Is EdTech Still Relevant?

This post is a submission to the OpenBlog challenge #OpenBlog19.

As people who work in the business of supporting educational technology you’d be surprised (and probably a bit disappointed) if we said no EdTech is not still relevant, it’s not. But it’s a question that’s fairly regularly asked. It normally starts along the lines of “But surely everyone …” and is followed by at least one of the following:

  • Knows how to use a computer
  • Has a <insert device of your choice>
  • Understands how to use <insert software / tool of your choice>

Despite the myths of digital natives and ubiquitous device usage, what educational technology requires more than anything is thoughtful planning, and careful consideration. Yes, many of us have multiple devices, yes, we know how to get a list of search results (of varying qualities and usefulness), but do we know how to use what we have to provide high quality learning? Is our student’s attainment linked to technology now? Is attainment the only factor we should be considering?

Those myths can lead us down a Daedulus like labyrinth, so what is the ball of yarn to guide us towards the exit? Well, there are two pieces of research that may help us unravel these questions. Firstly from the U.S Dept. of Education in which their report in 2014 states, “Technology is not a silver bullet and cannot—by itself—produce the benefits we seek in learning”. So does this mean that the presence of technology does not lead to an improved attainment?

A picture of scores and analytics –

Do marks matter?

To further back this up, this study’s research aim was to find, “whether the dependent variable (final marks obtained by the students) and the independent variable (VLE visits) are correlated to each other”. So, does the constant use of likely ubiquitous platform, the VLE, lead to your student’s attaining higher results? Just the abstract provides you with a clue to unravel this one and it reads, “The results showed that the number of VLE visits did not have a direct impact on the final marks obtained by the students.” It shows that visits to the institution’s VLE does not correlate to a student’s attainment. Just imagine all the VLE admins and research projects that look to highlight visit stats quantity and frequency to their VLE as a better student experience. It turns out, more visits may not necessarily equal higher scores!

“number of VLE visits did not have a direct impact on the final marks obtained by the students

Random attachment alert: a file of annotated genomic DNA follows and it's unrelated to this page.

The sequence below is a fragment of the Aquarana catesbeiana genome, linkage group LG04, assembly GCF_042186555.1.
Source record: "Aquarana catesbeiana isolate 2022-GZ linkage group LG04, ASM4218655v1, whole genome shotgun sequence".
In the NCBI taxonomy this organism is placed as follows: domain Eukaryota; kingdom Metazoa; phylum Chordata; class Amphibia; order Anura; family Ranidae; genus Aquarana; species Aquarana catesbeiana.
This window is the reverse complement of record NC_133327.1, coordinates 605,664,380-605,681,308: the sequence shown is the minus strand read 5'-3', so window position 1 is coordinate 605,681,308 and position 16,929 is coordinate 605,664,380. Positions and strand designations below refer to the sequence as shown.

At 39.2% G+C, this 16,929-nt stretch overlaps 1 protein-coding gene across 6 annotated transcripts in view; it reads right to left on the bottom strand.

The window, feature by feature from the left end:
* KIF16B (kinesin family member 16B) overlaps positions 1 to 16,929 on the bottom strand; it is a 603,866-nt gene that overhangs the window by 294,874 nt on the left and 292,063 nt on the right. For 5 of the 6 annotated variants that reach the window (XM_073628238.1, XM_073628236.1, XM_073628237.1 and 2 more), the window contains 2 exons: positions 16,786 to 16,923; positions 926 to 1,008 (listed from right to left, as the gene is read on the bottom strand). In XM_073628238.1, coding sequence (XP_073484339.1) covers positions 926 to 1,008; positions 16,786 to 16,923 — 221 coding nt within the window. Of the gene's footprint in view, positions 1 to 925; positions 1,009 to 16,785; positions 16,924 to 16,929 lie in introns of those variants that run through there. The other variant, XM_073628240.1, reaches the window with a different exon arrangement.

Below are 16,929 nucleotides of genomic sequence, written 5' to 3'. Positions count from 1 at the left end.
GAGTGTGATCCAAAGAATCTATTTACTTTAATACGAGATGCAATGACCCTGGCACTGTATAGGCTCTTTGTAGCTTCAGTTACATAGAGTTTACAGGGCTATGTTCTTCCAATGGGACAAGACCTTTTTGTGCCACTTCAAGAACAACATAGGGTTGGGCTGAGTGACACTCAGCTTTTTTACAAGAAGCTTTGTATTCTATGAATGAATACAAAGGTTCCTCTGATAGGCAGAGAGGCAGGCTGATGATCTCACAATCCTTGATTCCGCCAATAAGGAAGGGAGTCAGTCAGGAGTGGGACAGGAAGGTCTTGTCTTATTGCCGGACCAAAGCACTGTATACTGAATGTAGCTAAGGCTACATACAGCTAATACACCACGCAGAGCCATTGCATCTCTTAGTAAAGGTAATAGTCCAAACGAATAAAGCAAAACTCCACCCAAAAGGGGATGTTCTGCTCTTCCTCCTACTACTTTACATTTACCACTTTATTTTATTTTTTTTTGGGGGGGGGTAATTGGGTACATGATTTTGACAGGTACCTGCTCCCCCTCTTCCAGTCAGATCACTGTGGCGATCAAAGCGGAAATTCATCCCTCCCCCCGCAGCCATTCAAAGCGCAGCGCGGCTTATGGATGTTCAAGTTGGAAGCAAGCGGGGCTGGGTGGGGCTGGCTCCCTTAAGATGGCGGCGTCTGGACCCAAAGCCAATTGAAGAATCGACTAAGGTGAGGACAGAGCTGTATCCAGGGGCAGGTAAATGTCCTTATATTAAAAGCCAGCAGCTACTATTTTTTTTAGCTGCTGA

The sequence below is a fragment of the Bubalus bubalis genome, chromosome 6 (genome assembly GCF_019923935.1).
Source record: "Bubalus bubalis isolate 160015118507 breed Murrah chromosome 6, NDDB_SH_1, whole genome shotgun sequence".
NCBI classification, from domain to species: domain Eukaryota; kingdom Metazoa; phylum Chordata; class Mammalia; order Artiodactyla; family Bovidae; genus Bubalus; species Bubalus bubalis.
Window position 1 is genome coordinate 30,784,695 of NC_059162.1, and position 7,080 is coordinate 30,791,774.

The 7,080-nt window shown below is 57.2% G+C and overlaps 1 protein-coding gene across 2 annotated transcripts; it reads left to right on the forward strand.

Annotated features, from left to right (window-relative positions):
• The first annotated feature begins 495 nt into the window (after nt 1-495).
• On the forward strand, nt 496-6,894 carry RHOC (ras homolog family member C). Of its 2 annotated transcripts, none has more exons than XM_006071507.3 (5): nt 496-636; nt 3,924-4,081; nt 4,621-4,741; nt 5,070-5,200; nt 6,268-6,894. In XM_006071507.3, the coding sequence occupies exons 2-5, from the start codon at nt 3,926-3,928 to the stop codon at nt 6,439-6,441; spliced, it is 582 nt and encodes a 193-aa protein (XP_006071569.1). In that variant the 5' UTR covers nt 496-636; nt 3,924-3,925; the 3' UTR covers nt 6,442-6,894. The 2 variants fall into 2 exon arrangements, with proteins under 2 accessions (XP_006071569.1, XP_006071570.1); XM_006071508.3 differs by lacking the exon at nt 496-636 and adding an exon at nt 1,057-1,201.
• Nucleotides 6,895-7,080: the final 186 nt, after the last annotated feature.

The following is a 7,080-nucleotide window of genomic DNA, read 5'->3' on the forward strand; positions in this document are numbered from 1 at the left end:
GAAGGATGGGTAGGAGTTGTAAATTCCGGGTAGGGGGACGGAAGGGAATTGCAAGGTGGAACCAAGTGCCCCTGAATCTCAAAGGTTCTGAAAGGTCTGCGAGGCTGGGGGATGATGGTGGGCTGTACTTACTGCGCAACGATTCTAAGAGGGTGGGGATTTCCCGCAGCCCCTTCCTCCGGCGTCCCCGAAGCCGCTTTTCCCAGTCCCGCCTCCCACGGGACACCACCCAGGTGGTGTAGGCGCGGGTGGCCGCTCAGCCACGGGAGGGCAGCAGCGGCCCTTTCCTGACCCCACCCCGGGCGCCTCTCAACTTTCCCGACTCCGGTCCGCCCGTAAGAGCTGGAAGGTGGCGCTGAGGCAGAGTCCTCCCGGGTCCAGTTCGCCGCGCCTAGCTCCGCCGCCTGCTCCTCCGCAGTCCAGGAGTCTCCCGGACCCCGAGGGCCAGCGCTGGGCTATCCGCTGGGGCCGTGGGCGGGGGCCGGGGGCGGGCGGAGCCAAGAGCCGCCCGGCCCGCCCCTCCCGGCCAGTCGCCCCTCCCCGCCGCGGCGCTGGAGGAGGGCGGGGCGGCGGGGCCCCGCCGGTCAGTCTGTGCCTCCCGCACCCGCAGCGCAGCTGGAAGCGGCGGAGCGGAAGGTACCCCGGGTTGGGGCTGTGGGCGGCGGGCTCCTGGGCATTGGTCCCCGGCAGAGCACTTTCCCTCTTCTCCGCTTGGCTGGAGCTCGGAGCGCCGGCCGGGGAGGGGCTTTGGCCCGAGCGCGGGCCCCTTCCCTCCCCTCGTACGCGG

Chowdhry, S., Sieler, K., & Alwis, L. (2014). A Study of the Impact of Technology-Enhanced Learning on Student Academic Performance. Journal of Perspectives in Applied Academic Practice, 2(3), 3–15

So are we at a dead end for EdTech? Is a pointless medium for learning, should we just go back to pen, paper, slate and blackboards? The use of an iPad in a classroom isn’t of itself educational technology. If the activity its used for isn’t supporting and developing learning; if the use of tech isn’t bringing something that can’t be achieved with pen and paper, then it’s just using the iPad to hit your IT target. After all an e-tablet is just a tablet right?

So are we saying that EdTech should be thrown away into the growing tech waste pile? Well the U.S report (Learning Technology Effectiveness) offers a hint towards the maze’s conclusion, stating,  

“the potential for positive effects when technology is a key ingredient in well-designed learning systems”.

U.S. Department of Education (2014). Learning Technology Effectiveness.
Someone learning at their computer –
Photo by Startup Stock Photos from Pexels

Positive effects?

Firstly, it’s pointing out that EdTech may not only be there for the sole purpose of student attainment, it can have other “positive effects”; like the on-boarding of students to a technology-enhanced world that they’re entering, or already in. Secondly, a “well-designed learning system” matches up with the Chowdhry et. al (2014) report stating, “However, for one of the modules there was some correlation between the final marks obtained by the students and the way the modules were structured around the VLE.”. So, the devil is in the design of the learning and not the technology itself.

And this is where we start to consider what these VLE clicks really mean. Are they interactions with high quality learning materials, activities that encourage deep learning and active engagement. Or are they frustrated visits to a module site that contains old materials and broken links in the hope that something will have changed since the last time you looked? Are they evidence of searching the maze for the feedback you thought would come today (but you’re not quite sure because the date of feedback return isn’t on the site). Or do the show that the students have escaped the maze and are heading for daylight of deeper understanding, better marks and above all enthusiasm for learning.

The profession of educational technology is as relevant now, as it was in the early days. Knowing how to send a text, and stream music isn’t the same as understanding how to design a high quality online assessment. And pretending that it is devalues the profession.

Changes forever?

However, are we destined to always come back to the maze’s dead ends with “Technologies that were supposed to change education forever”? Or do we need to say EdTech is dead to progress through this constant educational maze of myths and dead-ends and focus on the learning not the tech.

(Featured image of class with pens and paper from )

Student painting with a VR headset on –

This #OpenBlog19 post was co-written by Kate Wright and Dan Course.

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